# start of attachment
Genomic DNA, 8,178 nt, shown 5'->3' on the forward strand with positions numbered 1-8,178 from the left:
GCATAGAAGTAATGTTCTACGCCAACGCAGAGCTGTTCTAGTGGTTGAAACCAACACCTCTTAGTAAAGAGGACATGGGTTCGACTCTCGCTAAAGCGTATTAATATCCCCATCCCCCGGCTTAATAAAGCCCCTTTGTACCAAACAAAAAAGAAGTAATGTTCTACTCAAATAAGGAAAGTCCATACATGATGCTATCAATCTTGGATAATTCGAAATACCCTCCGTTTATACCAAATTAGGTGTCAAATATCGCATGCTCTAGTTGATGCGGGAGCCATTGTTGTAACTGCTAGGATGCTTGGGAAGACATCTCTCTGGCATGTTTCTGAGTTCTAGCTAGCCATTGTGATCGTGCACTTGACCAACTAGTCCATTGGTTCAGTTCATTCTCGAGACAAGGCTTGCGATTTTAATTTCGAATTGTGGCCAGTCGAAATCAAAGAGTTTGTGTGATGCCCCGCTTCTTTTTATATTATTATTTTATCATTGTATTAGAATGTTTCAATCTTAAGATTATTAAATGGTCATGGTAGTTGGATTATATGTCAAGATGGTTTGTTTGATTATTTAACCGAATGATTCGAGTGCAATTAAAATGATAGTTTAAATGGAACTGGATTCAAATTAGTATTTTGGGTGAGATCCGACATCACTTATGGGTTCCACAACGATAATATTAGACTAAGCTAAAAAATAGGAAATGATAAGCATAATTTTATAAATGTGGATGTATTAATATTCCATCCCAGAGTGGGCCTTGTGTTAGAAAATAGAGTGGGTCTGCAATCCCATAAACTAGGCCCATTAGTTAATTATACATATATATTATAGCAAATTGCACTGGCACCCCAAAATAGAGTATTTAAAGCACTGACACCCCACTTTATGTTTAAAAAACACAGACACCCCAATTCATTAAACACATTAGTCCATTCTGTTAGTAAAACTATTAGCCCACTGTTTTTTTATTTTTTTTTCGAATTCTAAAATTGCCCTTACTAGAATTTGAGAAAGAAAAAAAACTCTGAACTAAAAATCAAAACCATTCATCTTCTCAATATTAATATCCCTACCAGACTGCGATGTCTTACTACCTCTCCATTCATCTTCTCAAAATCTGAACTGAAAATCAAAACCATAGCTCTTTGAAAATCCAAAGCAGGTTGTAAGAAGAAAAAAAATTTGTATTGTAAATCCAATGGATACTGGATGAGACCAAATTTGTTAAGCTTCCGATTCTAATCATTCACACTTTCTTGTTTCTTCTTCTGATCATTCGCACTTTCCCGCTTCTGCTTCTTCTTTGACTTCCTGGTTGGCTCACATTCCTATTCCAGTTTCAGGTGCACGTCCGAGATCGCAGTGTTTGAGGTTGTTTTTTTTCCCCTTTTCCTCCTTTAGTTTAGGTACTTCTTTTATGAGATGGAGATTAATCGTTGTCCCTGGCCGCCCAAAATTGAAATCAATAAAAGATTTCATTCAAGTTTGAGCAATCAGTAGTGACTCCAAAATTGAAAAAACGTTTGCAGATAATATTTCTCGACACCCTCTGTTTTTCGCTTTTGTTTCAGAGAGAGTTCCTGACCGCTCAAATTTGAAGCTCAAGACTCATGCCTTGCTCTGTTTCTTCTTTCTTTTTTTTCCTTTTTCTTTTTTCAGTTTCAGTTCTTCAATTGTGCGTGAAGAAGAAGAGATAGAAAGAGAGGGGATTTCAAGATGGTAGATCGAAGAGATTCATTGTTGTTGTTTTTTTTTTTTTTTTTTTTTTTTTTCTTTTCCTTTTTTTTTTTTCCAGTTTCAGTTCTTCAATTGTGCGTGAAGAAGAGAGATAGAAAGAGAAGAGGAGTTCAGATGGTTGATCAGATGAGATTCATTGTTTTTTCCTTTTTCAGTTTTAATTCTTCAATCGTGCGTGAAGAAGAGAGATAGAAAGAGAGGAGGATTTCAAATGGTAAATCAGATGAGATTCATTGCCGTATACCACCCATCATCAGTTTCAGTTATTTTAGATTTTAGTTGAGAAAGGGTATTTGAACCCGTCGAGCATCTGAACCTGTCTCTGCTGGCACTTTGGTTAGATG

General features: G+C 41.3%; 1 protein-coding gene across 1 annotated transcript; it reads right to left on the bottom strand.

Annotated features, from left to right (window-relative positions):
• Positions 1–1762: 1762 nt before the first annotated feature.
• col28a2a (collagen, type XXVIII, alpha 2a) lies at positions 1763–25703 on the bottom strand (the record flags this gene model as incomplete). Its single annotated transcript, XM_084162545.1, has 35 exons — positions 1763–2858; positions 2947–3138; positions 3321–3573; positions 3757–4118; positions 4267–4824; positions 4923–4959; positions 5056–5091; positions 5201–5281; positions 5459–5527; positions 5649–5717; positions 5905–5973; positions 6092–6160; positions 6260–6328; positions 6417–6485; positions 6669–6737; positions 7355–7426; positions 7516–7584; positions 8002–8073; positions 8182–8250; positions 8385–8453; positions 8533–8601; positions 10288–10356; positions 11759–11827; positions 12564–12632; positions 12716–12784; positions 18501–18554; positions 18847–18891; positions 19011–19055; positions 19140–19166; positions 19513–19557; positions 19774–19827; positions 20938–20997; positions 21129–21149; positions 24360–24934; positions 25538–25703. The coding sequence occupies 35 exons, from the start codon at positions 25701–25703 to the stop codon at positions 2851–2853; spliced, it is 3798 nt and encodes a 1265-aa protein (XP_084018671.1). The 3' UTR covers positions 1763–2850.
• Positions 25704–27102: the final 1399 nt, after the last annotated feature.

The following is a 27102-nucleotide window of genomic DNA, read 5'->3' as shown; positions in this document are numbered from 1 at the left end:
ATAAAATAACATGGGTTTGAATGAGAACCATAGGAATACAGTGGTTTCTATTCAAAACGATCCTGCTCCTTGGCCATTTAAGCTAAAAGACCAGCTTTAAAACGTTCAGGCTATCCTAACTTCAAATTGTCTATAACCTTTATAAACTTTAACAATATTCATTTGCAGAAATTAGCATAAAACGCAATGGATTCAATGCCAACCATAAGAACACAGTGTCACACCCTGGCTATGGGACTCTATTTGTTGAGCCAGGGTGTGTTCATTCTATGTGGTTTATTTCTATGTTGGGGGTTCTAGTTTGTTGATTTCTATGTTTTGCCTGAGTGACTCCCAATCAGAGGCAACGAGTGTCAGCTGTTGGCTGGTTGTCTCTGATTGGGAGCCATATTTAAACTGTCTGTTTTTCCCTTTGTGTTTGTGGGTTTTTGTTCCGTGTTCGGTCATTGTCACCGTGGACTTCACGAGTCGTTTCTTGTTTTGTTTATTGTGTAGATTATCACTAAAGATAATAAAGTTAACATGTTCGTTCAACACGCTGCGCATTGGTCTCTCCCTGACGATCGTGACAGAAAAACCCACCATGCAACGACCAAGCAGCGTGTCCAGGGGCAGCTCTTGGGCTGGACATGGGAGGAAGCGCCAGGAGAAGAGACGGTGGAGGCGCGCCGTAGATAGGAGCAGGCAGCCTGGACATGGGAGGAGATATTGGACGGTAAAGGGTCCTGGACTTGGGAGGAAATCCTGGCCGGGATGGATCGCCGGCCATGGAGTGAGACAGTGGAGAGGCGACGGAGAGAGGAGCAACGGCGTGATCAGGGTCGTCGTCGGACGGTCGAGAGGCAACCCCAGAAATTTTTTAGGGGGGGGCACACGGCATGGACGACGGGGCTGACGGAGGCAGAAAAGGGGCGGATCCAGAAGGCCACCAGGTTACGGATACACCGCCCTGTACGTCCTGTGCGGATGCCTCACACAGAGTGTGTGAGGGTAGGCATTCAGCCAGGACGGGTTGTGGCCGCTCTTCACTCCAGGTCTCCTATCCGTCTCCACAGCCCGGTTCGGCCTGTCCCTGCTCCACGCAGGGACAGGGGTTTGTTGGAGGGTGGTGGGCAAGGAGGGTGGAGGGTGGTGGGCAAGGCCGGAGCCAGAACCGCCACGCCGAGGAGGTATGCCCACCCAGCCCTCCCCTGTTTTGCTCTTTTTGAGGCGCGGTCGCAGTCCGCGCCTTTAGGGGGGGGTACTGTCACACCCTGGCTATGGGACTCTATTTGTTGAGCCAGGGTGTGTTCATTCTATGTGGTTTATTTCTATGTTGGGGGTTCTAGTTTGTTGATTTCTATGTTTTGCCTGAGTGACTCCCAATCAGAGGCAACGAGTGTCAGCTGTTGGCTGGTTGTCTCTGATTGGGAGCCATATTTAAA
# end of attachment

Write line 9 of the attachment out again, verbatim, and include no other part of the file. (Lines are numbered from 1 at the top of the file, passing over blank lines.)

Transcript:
ATAAAATAACATGGGTTTGAATGAGAACCATAGGAATACAGTGGTTTCTATTCAAAACGATCCTGCTCCTTGGCCATTTAAGCTAAAAGACCAGCTTTAAAACGTTCAGGCTATCCTAACTTCAAATTGTCTATAACCTTTATAAACTTTAACAATATTCATTTGCAGAAATTAGCATAAAACGCAATGGATTCAATGCCAACCATAAGAACACAGTGTCACACCCTGGCTATGGGACTCTATTTGTTGAGCCAGGGTGTGTTCATTCTATGTGGTTTATTTCTATGTTGGGGGTTCTAGTTTGTTGATTTCTATGTTTTGCCTGAGTGACTCCCAATCAGAGGCAACGAGTGTCAGCTGTTGGCTGGTTGTCTCTGATTGGGAGCCATATTTAAACTGTCTGTTTTTCCCTTTGTGTTTGTGGGTTTTTGTTCCGTGTTCGGTCATTGTCACCGTGGACTTCACGAGTCGTTTCTTGTTTTGTTTATTGTGTAGATTATCACTAAAGATAATAAAGTTAACATGTTCGTTCAACACGCTGCGCATTGGTCTCTCCCTGACGATCGTGACAGAAAAACCCACCATGCAACGACCAAGCAGCGTGTCCAGGGGCAGCTCTTGGGCTGGACATGGGAGGAAGCGCCAGGAGAAGAGACGGTGGAGGCGCGCCGTAGATAGGAGCAGGCAGCCTGGACATGGGAGGAGATATTGGACGGTAAAGGGTCCTGGACTTGGGAGGAAATCCTGGCCGGGATGGATCGCCGGCCATGGAGTGAGACAGTGGAGAGGCGACGGAGAGAGGAGCAACGGCGTGATCAGGGTCGTCGTCGGACGGTCGAGAGGCAACCCCAGAAATTTTTTAGGGGGGGGCACACGGCATGGACGACGGGGCTGACGGAGGCAGAAAAGGGGCGGATCCAGAAGGCCACCAGGTTACGGATACACCGCCCTGTACGTCCTGTGCGGATGCCTCACACAGAGTGTGTGAGGGTAGGCATTCAGCCAGGACGGGTTGTGGCCGCTCTTCACTCCAGGTCTCCTATCCGTCTCCACAGCCCGGTTCGGCCTGTCCCTGCTCCACGCAGGGACAGGGGTTTGTTGGAGGGTGGTGGGCAAGGAGGGTGGAGGGTGGTGGGCAAGGCCGGAGCCAGAACCGCCACGCCGAGGAGGTATGCCCACCCAGCCCTCCCCTGTTTTGCTCTTTTTGAGGCGCGGTCGCAGTCCGCGCCTTTAGGGGGGGGTACTGTCACACCCTGGCTATGGGACTCTATTTGTTGAGCCAGGGTGTGTTCATTCTATGTGGTTTATTTCTATGTTGGGGGTTCTAGTTTGTTGATTTCTATGTTTTGCCTGAGTGACTCCCAATCAGAGGCAACGAGTGTCAGCTGTTGGCTGGTTGTCTCTGATTGGGAGCCATATTTAAA